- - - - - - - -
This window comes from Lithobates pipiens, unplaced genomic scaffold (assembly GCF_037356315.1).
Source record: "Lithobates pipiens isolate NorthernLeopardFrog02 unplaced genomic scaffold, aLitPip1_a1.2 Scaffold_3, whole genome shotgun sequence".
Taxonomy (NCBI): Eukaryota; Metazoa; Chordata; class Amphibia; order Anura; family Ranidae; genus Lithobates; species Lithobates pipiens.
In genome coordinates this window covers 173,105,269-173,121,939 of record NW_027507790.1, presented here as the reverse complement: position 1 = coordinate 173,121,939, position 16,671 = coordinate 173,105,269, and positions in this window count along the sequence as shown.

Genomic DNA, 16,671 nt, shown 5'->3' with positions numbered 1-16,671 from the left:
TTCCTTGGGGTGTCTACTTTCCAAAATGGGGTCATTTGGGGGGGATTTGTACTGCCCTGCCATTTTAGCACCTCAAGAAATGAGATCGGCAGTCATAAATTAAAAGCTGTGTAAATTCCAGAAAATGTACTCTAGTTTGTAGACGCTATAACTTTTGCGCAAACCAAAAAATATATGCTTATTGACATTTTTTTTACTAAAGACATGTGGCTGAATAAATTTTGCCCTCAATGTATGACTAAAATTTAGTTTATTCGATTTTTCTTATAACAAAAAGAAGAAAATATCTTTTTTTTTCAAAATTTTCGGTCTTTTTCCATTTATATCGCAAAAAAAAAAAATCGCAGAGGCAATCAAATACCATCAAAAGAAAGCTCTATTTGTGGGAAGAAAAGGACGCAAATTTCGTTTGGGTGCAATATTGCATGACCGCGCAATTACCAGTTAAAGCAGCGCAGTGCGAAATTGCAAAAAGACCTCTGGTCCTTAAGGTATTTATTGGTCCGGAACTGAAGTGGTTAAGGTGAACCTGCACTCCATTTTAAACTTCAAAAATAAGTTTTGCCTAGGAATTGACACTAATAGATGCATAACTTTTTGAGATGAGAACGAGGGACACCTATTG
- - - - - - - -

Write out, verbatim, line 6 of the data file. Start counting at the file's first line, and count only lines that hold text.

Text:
TTCCTTGGGGTGTCTACTTTCCAAAATGGGGTCATTTGGGGGGGATTTGTACTGCCCTGCCATTTTAGCACCTCAAGAAATGAGATCGGCAGTCATAAATTAAAAGCTGTGTAAATTCCAGAAAATGTACTCTAGTTTGTAGACGCTATAACTTTTGCGCAAACCAAAAAATATATGCTTATTGACATTTTTTTTACTAAAGACATGTGGCTGAATAAATTTTGCCCTCAATGTATGACTAAAATTTAGTTTATTCGATTTTTCTTATAACAAAAAGAAGAAAATATCTTTTTTTTTCAAAATTTTCGGTCTTTTTCCATTTATATCGCAAAAAAAAAAAATCGCAGAGGCAATCAAATACCATCAAAAGAAAGCTCTATTTGTGGGAAGAAAAGGACGCAAATTTCGTTTGGGTGCAATATTGCATGACCGCGCAATTACCAGTTAAAGCAGCGCAGTGCGAAATTGCAAAAAGACCTCTGGTCCTTAAGGTATTTATTGGTCCGGAACTGAAGTGGTTAAGGTGAACCTGCACTCCATTTTAAACTTCAAAAATAAGTTTTGCCTAGGAATTGACACTAATAGATGCATAACTTTTTGAGATGAGAACGAGGGACACCTATTG